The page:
Sometimes there are winners and sometimes there are losers and sometimes it’s impossible to tell who won and who lost. That last scenario may be the case with ruling that was just handed down by the Fourth US Appellate Court in the Bonner Bridge appeal pitting NCDOT against the Southern Environmental Law Center.
In a rather confusing ruling, the Court said “ . . . we affirm the district court’s determination that Defendants complied with NEPA, reverse the district court’s determination that a special exception frees Defendants from complying with Section 4(f), and remand for further proceedings.”
What that means is the big question that hung over everything is answered—yes, NCDOT and the Federal Highway Administration did comply with the law in creating the environmental impact statements that will allow the project to go forward.
The fly in the ointment—and in this case it could be a whole family of flies—is the section 4(f) stipulation. NEPA 4(f) covers the use of how highway projects will impact historic landmarks, buildings and parks.
Established in 1937, the Appellate Court is holding that Pea Island National Wildlife Refuge falls into this category and it is their finding that NCDOT and FHWA must determine that the original plans for the park included a right-of-way for a road. “The only evidence relevant to this inquiry is that which pertains to the status of NC 12 when the Refuge was established,” they wrote in their finding.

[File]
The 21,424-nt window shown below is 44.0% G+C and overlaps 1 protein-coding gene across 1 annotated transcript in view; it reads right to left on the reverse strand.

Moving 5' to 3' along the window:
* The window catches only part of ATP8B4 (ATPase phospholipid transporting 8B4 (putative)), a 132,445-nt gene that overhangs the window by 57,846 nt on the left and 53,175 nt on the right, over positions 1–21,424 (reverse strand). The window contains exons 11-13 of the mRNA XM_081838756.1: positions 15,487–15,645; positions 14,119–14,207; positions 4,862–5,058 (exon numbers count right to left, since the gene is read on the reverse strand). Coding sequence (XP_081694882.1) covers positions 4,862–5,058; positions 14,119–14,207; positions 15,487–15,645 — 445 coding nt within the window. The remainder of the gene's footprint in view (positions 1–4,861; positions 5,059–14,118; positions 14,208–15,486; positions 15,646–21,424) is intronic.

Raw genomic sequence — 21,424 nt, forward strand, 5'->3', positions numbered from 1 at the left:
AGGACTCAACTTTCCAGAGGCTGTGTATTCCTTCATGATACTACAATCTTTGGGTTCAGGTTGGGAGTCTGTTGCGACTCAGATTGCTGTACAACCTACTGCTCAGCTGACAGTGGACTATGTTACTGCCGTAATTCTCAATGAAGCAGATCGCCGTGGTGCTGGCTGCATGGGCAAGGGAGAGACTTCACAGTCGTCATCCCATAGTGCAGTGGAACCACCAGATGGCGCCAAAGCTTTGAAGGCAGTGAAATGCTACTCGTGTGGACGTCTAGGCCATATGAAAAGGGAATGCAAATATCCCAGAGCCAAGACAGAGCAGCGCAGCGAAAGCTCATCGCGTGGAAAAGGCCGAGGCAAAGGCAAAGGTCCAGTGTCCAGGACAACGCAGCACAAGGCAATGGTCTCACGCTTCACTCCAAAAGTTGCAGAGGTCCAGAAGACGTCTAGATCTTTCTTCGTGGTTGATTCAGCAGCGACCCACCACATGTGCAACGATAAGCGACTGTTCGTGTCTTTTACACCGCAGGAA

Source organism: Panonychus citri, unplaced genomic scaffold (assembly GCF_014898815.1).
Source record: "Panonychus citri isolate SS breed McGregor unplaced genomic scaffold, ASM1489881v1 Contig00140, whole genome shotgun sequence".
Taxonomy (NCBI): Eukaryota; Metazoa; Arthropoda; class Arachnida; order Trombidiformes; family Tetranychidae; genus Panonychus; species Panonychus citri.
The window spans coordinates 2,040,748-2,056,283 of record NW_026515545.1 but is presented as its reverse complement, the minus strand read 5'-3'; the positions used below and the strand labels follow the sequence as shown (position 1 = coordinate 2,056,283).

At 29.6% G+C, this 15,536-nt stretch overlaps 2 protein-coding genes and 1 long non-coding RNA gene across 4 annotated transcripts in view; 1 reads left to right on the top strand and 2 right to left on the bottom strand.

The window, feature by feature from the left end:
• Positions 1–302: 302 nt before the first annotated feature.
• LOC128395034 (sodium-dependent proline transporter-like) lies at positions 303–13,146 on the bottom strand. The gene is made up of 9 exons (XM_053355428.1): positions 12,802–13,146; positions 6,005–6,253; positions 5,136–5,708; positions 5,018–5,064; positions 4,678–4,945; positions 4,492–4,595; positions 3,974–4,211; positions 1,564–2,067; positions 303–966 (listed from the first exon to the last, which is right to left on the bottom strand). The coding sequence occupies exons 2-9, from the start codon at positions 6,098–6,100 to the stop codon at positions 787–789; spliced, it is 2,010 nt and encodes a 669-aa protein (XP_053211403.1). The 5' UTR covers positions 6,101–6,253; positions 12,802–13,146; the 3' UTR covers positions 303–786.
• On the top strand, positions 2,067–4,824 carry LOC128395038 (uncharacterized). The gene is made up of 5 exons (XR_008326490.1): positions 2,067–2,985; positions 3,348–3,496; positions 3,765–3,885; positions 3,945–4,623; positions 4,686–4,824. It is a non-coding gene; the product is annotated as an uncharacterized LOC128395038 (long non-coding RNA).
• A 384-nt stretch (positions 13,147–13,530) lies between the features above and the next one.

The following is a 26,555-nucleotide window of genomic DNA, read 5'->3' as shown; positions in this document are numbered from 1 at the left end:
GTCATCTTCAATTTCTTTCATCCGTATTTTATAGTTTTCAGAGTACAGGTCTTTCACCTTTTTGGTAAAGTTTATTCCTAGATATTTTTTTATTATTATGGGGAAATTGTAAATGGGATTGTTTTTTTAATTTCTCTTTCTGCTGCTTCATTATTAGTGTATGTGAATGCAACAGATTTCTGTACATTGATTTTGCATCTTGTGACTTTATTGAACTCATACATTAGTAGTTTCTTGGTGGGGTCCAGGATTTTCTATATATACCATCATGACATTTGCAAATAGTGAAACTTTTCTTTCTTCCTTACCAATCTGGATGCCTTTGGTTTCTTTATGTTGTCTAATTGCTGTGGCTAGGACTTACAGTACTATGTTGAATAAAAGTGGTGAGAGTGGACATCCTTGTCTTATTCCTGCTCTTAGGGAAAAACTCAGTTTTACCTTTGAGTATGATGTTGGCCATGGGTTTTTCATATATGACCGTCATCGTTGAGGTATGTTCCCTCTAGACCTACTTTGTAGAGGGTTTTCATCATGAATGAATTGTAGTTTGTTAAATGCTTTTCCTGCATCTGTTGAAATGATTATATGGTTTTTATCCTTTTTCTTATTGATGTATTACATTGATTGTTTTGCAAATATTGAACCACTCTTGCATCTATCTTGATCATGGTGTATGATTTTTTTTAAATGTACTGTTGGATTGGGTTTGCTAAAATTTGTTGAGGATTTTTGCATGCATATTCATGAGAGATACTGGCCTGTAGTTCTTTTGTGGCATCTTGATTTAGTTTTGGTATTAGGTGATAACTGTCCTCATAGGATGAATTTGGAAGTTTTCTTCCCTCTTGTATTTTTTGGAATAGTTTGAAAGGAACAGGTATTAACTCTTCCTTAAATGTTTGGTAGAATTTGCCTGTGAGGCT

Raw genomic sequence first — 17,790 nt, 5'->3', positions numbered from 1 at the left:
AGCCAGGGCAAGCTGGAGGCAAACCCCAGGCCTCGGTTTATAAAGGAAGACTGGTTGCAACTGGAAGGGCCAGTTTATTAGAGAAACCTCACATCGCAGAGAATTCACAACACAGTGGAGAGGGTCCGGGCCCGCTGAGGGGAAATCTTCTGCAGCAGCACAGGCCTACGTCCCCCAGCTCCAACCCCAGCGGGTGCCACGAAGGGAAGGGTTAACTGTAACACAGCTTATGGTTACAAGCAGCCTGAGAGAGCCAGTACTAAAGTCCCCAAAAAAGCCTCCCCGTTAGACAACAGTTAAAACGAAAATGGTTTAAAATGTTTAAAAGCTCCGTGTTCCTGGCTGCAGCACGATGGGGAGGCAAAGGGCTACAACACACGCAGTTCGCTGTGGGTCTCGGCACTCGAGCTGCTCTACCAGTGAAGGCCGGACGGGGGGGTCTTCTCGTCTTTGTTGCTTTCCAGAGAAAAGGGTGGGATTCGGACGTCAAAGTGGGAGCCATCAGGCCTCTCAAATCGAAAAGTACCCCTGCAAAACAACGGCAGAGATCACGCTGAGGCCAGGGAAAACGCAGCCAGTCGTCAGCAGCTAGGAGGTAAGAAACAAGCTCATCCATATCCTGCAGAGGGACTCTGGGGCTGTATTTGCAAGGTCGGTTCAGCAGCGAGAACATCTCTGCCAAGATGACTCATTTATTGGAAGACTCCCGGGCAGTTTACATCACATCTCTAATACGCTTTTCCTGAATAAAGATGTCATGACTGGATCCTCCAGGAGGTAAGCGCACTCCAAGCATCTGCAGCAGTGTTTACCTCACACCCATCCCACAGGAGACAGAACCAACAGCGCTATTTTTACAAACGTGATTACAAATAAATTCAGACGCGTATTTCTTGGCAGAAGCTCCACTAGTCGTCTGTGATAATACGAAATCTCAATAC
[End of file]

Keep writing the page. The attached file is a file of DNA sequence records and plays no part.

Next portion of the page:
Well, to clarify, it was remanded to District Judge Louise Flanagan to determine that.
That would seem to set the bar very high to satisfy those requirements, so at this point it’s difficult to know where the project stands.
What is known, is the Bonner Bridge, connecting Hatteras Island with the northern Outer Banks is now 20+ years past it’s projected lifespan. NCDOT has done a remarkable job of maintaining it, but that maintenance is becoming more difficult and expensive.